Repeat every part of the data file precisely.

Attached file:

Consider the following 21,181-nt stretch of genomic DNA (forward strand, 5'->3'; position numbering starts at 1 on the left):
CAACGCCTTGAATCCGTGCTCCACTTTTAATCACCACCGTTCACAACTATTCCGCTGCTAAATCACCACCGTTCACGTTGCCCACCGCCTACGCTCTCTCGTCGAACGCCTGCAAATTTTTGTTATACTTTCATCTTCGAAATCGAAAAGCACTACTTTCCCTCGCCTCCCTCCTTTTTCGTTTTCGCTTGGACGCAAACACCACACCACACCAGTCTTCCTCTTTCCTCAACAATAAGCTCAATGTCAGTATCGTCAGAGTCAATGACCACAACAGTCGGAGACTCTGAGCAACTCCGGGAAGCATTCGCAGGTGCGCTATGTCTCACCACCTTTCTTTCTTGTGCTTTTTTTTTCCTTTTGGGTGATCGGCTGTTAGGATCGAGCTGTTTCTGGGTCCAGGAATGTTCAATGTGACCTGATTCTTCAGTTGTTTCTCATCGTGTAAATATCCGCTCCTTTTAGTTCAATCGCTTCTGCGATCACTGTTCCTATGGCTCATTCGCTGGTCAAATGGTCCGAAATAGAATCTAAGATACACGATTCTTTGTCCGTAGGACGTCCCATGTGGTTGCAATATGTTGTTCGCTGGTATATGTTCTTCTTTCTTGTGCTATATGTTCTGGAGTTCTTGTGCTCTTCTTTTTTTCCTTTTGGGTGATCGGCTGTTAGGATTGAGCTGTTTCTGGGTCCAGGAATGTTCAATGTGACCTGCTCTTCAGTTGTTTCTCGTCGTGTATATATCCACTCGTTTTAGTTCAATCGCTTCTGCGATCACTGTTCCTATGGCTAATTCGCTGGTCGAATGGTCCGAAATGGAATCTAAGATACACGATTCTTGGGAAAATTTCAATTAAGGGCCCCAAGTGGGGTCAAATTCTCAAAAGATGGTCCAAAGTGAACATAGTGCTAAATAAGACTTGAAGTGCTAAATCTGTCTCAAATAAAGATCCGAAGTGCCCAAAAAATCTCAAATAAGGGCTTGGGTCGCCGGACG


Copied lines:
Consider the following 21,181-nt stretch of genomic DNA (forward strand, 5'->3'; position numbering starts at 1 on the left):
CAACGCCTTGAATCCGTGCTCCACTTTTAATCACCACCGTTCACAACTATTCCGCTGCTAAATCACCACCGTTCACGTTGCCCACCGCCTACGCTCTCTCGTCGAACGCCTGCAAATTTTTGTTATACTTTCATCTTCGAAATCGAAAAGCACTACTTTCCCTCGCCTCCCTCCTTTTTCGTTTTCGCTTGGACGCAAACACCACACCACACCAGTCTTCCTCTTTCCTCAACAATAAGCTCAATGTCAGTATCGTCAGAGTCAATGACCACAACAGTCGGAGACTCTGAGCAACTCCGGGAAGCATTCGCAGGTGCGCTATGTCTCACCACCTTTCTTTCTTGTGCTTTTTTTTTCCTTTTGGGTGATCGGCTGTTAGGATCGAGCTGTTTCTGGGTCCAGGAATGTTCAATGTGACCTGATTCTTCAGTTGTTTCTCATCGTGTAAATATCCGCTCCTTTTAGTTCAATCGCTTCTGCGATCACTGTTCCTATGGCTCATTCGCTGGTCAAATGGTCCGAAATAGAATCTAAGATACACGATTCTTTGTCCGTAGGACGTCCCATGTGGTTGCAATATGTTGTTCGCTGGTATATGTTCTTCTTTCTTGTGCTATATGTTCTGGAGTTCTTGTGCTCTTCTTTTTTTCCTTTTGGGTGATCGGCTGTTAGGATTGAGCTGTTTCTGGGTCCAGGAATGTTCAATGTGACCTGCTCTTCAGTTGTTTCTCGTCGTGTATATATCCACTCGTTTTAGTTCAATCGCTTCTGCGATCACTGTTCCTATGGCTAATTCGCTGGTCGAATGGTCCGAAATGGAATCTAAGATACACGATTCTTGGGAAAATTTCAATTAAGGGCCCCAAGTGGGGTCAAATTCTCAAAAGATGGTCCAAAGTGAACATAGTGCTAAATAAGACTTGAAGTGCTAAATCTGTCTCAAATAAAGATCCGAAGTGCCCAAAAAATCTCAAATAAGGGCTTGGGTCGCCGGACG